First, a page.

Smart meters on tap in City

The City of Exeter has its eyes on a direct read system for water meters.

On Nov. 13, City Council members authorized staff to issue a Request for Proposal to look into the matter more thoroughly. A direct read system, also known as an integrated fixed-network, advanced metering infrastructure (AMI) and customer information system (CIS) solution is the way of the future. Edison already has their customers using this technology via their Smart Meters.

Public Works Director Daymon Qualls said that over the past year Public Works has sought more cost effective ways to increase their operational efficiency, streamline job assignments and improve customer service. The city currently requires five public works personnel to read water meters over five days; something the direct read system could do with a click of a mouse. A direct read system would mean automatic meter reading and uploading, work order processing and asset management.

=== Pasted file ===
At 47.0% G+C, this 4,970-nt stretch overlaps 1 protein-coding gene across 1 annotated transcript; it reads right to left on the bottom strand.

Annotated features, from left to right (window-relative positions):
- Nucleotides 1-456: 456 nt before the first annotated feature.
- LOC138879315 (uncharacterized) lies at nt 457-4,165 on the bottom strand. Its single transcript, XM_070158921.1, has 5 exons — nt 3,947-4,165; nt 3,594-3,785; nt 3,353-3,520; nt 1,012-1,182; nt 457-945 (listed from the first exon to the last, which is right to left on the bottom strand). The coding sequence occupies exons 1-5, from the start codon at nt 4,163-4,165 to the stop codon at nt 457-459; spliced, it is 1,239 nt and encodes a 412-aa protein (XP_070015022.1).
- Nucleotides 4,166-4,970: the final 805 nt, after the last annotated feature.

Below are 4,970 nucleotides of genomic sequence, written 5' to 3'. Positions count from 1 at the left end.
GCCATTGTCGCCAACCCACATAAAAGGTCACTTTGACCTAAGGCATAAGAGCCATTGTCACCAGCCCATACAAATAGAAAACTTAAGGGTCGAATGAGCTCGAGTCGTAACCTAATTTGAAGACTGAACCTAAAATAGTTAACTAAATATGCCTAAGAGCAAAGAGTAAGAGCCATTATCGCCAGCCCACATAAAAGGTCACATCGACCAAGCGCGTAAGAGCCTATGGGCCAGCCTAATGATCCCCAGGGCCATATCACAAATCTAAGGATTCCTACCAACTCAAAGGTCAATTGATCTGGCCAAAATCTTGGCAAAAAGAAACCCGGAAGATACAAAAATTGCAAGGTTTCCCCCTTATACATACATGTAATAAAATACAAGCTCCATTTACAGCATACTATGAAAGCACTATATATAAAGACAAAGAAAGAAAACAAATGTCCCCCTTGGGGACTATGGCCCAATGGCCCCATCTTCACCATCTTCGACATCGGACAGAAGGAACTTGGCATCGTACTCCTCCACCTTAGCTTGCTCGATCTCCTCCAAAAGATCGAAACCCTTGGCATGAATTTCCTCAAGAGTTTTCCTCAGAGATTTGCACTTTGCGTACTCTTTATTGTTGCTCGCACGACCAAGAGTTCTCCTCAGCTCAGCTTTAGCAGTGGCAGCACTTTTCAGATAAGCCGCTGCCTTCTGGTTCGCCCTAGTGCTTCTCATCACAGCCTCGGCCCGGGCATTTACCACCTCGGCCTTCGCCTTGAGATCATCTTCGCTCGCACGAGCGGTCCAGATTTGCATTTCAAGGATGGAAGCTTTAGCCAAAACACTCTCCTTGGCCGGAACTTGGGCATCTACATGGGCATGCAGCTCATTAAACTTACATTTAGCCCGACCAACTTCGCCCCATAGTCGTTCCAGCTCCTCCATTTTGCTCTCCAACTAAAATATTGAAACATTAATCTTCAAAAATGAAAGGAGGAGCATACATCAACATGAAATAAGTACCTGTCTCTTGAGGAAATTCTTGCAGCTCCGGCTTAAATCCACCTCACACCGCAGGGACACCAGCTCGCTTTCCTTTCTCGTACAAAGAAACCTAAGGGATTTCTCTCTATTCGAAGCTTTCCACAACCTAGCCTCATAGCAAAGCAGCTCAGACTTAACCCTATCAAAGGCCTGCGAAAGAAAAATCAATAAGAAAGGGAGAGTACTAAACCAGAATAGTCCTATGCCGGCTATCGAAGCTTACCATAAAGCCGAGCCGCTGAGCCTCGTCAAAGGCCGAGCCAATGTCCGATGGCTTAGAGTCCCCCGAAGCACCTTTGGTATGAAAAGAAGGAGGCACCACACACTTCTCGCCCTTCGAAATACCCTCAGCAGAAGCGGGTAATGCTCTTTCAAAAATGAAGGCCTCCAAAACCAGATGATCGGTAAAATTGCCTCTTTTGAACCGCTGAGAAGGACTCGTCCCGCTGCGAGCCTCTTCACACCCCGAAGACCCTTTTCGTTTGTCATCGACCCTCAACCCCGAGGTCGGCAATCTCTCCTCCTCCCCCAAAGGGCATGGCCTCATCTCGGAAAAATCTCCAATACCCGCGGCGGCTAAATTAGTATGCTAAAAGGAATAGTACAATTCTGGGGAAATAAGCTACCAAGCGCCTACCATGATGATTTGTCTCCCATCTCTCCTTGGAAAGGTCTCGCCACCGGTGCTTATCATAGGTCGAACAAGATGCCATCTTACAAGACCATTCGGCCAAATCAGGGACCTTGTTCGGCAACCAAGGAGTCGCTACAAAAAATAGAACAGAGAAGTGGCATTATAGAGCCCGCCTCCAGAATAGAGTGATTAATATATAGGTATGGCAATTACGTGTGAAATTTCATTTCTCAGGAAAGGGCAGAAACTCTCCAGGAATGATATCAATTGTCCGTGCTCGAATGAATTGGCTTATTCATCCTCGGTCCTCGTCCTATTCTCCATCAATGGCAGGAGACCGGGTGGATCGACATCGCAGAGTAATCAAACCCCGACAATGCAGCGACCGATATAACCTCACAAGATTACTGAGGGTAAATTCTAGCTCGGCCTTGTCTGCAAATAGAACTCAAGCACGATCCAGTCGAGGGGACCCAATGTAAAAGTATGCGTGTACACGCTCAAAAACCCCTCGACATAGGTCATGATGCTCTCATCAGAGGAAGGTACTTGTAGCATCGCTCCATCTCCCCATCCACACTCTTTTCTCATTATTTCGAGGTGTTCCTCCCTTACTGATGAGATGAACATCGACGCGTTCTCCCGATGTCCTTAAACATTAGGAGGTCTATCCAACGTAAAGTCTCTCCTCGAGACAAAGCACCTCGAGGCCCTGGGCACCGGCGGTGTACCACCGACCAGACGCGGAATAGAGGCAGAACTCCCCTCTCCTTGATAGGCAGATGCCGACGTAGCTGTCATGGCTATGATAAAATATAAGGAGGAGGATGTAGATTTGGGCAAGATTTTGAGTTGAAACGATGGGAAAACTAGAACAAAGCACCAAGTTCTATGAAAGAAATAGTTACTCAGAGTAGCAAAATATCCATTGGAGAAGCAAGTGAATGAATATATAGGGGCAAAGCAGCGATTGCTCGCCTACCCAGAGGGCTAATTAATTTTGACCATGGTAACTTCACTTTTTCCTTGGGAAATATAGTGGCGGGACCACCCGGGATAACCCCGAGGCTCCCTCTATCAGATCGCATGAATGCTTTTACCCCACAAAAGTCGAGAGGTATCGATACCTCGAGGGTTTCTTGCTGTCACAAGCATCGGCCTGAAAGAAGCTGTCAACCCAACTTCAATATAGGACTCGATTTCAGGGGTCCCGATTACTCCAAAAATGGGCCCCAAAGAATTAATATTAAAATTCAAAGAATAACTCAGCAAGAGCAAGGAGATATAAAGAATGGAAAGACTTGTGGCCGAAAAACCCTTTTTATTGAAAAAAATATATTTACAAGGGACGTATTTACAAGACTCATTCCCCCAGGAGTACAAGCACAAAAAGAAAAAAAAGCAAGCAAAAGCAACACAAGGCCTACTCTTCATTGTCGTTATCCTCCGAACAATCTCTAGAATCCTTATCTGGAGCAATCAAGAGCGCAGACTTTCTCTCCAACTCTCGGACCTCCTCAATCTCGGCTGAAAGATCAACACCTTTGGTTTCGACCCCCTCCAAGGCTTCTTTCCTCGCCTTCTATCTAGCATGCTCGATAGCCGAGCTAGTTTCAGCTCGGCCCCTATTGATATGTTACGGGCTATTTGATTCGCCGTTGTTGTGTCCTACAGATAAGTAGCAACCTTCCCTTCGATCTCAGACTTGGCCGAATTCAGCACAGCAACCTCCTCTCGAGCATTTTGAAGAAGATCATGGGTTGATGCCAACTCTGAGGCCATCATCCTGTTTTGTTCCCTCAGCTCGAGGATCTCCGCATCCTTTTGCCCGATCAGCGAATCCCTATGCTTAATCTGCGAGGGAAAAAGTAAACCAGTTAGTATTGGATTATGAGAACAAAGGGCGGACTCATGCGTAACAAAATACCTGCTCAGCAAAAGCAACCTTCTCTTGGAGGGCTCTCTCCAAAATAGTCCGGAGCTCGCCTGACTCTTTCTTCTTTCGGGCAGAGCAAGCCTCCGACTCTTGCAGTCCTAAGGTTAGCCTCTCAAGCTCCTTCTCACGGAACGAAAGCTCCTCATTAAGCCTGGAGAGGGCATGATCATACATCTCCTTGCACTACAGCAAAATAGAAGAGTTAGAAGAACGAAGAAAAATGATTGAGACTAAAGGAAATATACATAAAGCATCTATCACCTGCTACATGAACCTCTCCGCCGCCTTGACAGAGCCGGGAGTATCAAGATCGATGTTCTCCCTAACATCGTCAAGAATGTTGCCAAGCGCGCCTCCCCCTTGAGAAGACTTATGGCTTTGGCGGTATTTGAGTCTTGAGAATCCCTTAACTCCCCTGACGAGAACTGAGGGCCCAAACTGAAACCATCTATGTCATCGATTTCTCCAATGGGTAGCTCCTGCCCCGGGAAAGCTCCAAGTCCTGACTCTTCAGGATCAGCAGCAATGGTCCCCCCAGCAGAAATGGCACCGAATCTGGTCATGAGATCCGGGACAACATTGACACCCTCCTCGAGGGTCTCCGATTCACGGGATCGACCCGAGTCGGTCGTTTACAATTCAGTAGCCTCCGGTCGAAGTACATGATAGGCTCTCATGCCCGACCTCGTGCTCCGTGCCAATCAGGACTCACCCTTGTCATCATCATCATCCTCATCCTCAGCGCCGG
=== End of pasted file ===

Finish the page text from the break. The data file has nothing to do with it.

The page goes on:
Qualls said a new system could generate about 750 accurate meter readings per month, essentially eliminating the need for re-reads and making it possible for residents to get real-time information on their current usage.

“It would essentially change how we do business in our department,” Qualls said to council.

Public Works recently had an operational assessment and billing system audit that revealed areas of lost revenue sources. The audit also noted a potential cost savings if the city switched to a direct read system. A new system like this would not automatically mean staff cuts.

Qualls stated that the system would free up manpower hours which could be re-allocated to other areas of the department.

The Request for Proposal is step one for the city. They will research what options are available and analyze whether or not it’d be fiscally feasible to move in this direction.

Once proposals are received and reviewed, staff would return to Council with a report and potential recommendation for action.

“We’d like to look at what options are available to us,” Qualls said. “This could potentially be a cost effective way to move our department into the 21st century.”

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